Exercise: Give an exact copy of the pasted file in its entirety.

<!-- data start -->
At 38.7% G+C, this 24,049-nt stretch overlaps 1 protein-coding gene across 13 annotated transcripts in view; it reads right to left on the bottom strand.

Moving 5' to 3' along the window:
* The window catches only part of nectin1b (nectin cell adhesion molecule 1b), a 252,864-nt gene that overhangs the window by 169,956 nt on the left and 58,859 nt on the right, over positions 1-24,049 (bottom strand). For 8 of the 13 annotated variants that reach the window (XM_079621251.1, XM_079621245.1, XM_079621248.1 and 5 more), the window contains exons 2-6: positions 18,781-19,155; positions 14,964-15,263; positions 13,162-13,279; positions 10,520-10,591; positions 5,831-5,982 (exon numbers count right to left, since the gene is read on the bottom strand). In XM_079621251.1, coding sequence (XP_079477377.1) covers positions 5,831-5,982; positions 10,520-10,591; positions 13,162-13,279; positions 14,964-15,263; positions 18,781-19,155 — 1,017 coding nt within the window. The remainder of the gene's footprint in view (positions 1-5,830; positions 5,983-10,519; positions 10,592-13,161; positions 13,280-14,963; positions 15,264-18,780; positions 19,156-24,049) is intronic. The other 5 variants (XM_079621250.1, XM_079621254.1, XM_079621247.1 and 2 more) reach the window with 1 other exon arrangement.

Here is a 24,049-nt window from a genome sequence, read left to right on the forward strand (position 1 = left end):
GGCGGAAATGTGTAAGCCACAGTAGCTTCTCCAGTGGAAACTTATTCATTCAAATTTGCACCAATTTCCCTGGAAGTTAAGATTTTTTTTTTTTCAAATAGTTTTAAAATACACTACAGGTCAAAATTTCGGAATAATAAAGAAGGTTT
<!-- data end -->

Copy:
At 38.7% G+C, this 24,049-nt stretch overlaps 1 protein-coding gene across 13 annotated transcripts in view; it reads right to left on the bottom strand.

Moving 5' to 3' along the window:
* The window catches only part of nectin1b (nectin cell adhesion molecule 1b), a 252,864-nt gene that overhangs the window by 169,956 nt on the left and 58,859 nt on the right, over positions 1-24,049 (bottom strand). For 8 of the 13 annotated variants that reach the window (XM_079621251.1, XM_079621245.1, XM_079621248.1 and 5 more), the window contains exons 2-6: positions 18,781-19,155; positions 14,964-15,263; positions 13,162-13,279; positions 10,520-10,591; positions 5,831-5,982 (exon numbers count right to left, since the gene is read on the bottom strand). In XM_079621251.1, coding sequence (XP_079477377.1) covers positions 5,831-5,982; positions 10,520-10,591; positions 13,162-13,279; positions 14,964-15,263; positions 18,781-19,155 — 1,017 coding nt within the window. The remainder of the gene's footprint in view (positions 1-5,830; positions 5,983-10,519; positions 10,592-13,161; positions 13,280-14,963; positions 15,264-18,780; positions 19,156-24,049) is intronic. The other 5 variants (XM_079621250.1, XM_079621254.1, XM_079621247.1 and 2 more) reach the window with 1 other exon arrangement.

Here is a 24,049-nt window from a genome sequence, read left to right on the forward strand (position 1 = left end):
GGCGGAAATGTGTAAGCCACAGTAGCTTCTCCAGTGGAAACTTATTCATTCAAATTTGCACCAATTTCCCTGGAAGTTAAGATTTTTTTTTTTTCAAATAGTTTTAAAATACACTACAGGTCAAAATTTCGGAATAATAAAGAAGGTTT